Construct a mind map using XMIND with the 9 spatial concepts you learnt last term.
Identify three questions that you have about geographical change in the park and send these and a jpeg of your mind map to your teacher for grading.

In groups, find out data detailing...
  1. the location of Victoria Park (including latitude and longitude, map and google images)
  2. the scale of Victoria Park (in terms of kilometres, square metres)
  3. the distance of Victoria Park (from the city centre, from the nearest bus stop, from the tourist information centre)
  4. the distribution of facilities and natural and man-made features in Victoria Park (sandhill, toilets, boat ramp, BBQ's, moorings, roads and tracks)
  5. the features of the region including Victoria Park (that distinguish it from other areas in the Echuca-Moama district)
  6. how the area has shown spatial change over time. (Features like beaches, forest cover, tracks. Patterns of use over a period of time).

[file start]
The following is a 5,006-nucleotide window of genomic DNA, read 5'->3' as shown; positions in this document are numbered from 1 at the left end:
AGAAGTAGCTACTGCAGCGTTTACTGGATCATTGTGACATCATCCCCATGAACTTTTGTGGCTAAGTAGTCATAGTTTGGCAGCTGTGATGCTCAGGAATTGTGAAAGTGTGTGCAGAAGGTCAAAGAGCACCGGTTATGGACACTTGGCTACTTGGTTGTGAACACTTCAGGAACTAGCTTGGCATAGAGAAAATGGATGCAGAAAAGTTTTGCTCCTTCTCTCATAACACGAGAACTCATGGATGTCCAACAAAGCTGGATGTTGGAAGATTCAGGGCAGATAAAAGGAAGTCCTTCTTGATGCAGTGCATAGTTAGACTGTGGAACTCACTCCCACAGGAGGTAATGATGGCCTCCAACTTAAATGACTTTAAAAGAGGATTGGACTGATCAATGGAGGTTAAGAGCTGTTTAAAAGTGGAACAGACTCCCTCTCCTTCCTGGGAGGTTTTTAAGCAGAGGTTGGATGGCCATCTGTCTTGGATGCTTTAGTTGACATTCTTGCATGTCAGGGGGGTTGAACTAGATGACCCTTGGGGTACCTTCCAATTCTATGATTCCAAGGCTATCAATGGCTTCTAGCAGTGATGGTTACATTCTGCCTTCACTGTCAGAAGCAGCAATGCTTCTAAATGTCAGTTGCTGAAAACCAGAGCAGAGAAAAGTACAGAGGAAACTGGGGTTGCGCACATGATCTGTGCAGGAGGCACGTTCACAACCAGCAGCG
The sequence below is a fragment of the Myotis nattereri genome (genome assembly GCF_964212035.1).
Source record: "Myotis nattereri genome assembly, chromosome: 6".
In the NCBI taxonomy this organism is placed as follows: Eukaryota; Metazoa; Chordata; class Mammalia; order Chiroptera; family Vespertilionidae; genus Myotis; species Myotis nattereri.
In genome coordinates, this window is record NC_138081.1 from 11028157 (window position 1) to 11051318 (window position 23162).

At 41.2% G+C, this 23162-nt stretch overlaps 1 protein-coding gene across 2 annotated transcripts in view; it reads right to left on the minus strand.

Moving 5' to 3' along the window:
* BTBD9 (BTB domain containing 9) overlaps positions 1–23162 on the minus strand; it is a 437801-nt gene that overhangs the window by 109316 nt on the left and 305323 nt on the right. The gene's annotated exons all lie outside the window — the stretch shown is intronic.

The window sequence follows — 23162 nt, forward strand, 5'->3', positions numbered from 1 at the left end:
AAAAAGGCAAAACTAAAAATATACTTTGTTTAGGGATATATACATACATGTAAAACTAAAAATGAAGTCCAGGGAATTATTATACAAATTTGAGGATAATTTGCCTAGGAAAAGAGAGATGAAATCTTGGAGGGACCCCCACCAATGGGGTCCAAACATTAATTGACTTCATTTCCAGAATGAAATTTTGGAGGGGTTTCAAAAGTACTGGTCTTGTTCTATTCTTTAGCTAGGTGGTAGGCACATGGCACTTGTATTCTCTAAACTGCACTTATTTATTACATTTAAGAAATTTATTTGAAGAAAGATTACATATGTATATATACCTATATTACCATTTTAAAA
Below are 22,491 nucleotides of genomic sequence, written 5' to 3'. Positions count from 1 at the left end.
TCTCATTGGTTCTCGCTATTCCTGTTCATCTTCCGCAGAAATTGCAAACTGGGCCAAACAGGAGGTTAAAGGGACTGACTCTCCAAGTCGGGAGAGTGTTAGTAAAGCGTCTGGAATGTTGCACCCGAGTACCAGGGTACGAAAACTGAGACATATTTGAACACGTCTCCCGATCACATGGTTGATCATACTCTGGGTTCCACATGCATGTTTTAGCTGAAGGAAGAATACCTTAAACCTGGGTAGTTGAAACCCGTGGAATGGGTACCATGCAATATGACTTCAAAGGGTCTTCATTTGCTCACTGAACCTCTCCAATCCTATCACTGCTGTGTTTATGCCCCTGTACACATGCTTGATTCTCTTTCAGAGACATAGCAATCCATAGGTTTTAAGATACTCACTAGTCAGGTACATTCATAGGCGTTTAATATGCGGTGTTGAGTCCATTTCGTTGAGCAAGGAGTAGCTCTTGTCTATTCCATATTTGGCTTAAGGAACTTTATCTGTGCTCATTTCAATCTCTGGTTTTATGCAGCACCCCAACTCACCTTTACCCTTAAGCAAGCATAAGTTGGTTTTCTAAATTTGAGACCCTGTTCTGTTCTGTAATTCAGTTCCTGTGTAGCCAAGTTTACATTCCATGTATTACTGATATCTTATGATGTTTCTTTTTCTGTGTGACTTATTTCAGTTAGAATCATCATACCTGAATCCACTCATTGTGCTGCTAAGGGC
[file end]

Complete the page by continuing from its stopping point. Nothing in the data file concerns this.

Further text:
7. how some of the natural features of Victoria Park have shown movement over time. (river beds, sandhills, billabongs, tree cover).
  8. how natural and man-made features show spatial association. (Strong association between... and ... , weak association between ... and ....).
  9. spatial interaction: how phenomena are related, are influenced by each other and interact in the park.



Combine your information, present, copy and discuss.
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Data gathering activity

DATA based on 1m x 1m plots in locations throughout Vic Park

Name
Group Members

Title
Type of vegetation
Photo of plot from above
Location
Victoria Park
Description of plot location (short paragraph)
Ground cover (%)
Litter ( bark, leaves, twigs, dead vegetation)
Total Ground cover (litter + plants)
Species
Shrubs
Grasses
Other
Species name, photo + description





Changes due to Human Activity